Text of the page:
Since 2003, the Department of Education has awarded $40 million in grants to implement or expand random testing policies in schools, and the Bush Administration has also set aside millions more for similar grants, according to the Office of National Drug Control Policy.
This fall, Colstrip and Anaconda joined a short list of Montana schools that have random testing for students in extracurricular activities, while Butte has considered it. Anaconda’s Superintendent Tom Darnell worked previously in Missouri where he said many schools already have random testing. He believes the system is long overdue in Montana.
“In my opinion, there’s not a school district in the state that shouldn’t have this policy,” Darnell said. “There’s everything to gain from this and nothing to lose.”
Darnell conceded that the process is not cheap. Anaconda receives no federal grants and pays for the testing through its regular budget. And he said the policy has received some opposition, but countered: “The view point I take with parents is if your child is using drugs, why would you not want to know that?”
A first-time offender faces a 30-day suspension from activities, a second-time offender gets 40 days and then the third offense means expulsion from all activities.
“Third strike you’re out,” Darnell said. “You’re done forever at Anaconda High School.”
Colstrip has had a random testing policy for extracurricular activities since 2003, Superintendent Harry Cheff said, but the district switched from using saliva samples to urine samples for high school students this year. Middle schoolers still do the saliva test. Cheff said the urine sample is considerably more effective.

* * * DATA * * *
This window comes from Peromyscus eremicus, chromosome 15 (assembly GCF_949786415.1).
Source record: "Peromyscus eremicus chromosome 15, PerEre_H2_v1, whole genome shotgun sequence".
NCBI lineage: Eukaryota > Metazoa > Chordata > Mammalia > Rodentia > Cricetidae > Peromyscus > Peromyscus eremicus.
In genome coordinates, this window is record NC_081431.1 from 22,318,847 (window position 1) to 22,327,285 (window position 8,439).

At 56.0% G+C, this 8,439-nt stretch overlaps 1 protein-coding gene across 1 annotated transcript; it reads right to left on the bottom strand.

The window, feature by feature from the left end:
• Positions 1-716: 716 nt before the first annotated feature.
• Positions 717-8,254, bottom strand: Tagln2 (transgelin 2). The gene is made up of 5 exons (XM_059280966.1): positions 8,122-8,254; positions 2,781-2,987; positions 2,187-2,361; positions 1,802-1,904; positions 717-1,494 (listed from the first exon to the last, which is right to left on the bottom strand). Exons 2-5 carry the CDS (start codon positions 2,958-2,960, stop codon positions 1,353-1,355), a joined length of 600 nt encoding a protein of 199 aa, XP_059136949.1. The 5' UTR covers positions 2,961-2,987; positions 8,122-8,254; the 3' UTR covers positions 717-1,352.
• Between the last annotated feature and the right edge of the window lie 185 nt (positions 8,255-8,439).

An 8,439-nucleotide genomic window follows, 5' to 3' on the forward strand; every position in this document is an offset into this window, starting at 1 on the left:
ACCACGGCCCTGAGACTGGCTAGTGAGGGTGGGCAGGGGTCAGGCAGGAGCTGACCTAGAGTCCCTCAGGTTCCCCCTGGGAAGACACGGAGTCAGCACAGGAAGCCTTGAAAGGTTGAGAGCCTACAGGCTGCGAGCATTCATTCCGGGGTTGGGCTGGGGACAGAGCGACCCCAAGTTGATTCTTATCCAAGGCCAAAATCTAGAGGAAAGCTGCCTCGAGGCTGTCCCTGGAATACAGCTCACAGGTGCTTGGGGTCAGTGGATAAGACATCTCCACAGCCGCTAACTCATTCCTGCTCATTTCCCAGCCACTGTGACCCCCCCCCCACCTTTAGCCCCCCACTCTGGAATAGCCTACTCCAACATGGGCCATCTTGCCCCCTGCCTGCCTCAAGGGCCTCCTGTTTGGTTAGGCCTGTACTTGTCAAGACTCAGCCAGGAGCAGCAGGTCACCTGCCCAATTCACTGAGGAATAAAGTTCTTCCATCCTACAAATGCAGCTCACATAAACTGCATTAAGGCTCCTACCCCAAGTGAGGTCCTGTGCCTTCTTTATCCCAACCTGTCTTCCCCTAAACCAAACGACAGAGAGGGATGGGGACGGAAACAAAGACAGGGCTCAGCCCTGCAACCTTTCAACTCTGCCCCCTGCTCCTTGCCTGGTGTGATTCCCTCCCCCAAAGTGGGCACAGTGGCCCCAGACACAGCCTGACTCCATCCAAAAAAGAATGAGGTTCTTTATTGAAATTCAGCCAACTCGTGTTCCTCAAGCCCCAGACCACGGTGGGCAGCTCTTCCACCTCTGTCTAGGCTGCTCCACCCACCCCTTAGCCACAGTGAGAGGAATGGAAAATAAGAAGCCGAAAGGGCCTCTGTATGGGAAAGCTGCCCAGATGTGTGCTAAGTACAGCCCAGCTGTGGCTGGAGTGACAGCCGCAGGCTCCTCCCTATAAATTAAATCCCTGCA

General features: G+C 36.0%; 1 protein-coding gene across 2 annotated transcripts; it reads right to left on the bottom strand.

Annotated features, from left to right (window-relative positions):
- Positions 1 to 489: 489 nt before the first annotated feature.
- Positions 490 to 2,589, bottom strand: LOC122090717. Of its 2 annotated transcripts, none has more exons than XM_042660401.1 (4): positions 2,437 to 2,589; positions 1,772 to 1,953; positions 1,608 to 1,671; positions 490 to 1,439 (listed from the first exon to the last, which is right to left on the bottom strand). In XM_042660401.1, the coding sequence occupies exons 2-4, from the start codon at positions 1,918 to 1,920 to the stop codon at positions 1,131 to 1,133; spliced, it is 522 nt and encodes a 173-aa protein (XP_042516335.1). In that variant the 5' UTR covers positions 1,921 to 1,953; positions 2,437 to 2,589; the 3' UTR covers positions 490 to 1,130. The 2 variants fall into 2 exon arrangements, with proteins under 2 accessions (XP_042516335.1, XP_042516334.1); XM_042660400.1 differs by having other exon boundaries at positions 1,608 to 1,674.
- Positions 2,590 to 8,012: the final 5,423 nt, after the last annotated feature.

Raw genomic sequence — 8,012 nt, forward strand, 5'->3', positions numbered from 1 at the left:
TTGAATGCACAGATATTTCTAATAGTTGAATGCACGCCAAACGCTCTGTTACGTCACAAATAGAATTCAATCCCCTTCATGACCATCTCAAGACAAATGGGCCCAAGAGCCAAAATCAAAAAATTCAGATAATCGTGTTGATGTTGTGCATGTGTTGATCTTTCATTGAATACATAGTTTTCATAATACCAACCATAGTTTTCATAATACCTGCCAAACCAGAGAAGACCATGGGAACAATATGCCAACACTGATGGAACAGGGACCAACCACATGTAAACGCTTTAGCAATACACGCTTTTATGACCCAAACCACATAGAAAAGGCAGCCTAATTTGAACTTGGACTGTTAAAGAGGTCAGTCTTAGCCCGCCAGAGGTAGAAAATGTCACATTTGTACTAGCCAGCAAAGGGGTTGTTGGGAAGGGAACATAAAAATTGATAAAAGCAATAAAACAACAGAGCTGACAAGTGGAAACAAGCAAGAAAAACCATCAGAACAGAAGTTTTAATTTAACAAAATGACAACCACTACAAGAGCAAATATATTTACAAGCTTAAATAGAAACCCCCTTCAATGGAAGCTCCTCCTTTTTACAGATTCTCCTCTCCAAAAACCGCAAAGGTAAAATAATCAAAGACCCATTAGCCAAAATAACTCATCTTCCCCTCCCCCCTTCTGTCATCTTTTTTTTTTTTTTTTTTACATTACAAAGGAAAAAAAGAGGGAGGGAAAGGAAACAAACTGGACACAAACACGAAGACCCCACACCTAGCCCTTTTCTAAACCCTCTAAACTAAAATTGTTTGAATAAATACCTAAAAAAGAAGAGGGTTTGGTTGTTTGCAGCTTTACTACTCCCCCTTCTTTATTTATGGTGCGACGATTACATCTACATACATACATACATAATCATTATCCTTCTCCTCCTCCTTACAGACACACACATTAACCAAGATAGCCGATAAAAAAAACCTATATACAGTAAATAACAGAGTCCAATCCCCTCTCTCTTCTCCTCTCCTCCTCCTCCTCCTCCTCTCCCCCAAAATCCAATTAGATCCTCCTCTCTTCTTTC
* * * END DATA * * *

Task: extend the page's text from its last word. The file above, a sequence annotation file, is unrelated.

Cheff said several parents have expressed concern over the urine testing, but for the most part there has been little opposition. He noted that Colstrip is unique in that the major employers of the town are PPL Montana and Western Energy, which have mandatory drug testing policies. So the majority of the population, he said, is already accustomed to the process.
The district respects privacy issues, Cheff said. Only the superintendent’s office has access to the students’ records and law enforcement isn’t notified. Coaches are told of a kid’s drug or alcohol use only in the case of suspension. Administrative officials, including Cheff, also are tested.
“I feel it’s helped students from making unhealthy decisions,” Cheff said. “Because during the year there’s that chance that they’re going to be picked.”
Though the U.S. Supreme Court has ruled in favor of random drug testing, local courts haven’t always been in agreement. A prominent example is Washington, where the state’s Supreme Court ruled earlier this year that random drug testing in schools isn’t allowed under the state’s constitution. Also, when Montana’s three Democratic candidates for attorney general held a forum in Kalispell in May, each candidate, including eventual winner Steve Bullock, expressed skepticism that such a policy would stand up in the state’s Supreme Court if challenged.
It remains to be seen when, and if, Whitefish will seriously consider random testing again, but discussion is sure to continue. Meanwhile, school officials in Colstrip are set to review its policy again in December, but Cheff is happy with how the program has worked so far.
“I’ll knock on wood, but as of today we haven’ been legally challenged on this,” Cheff said.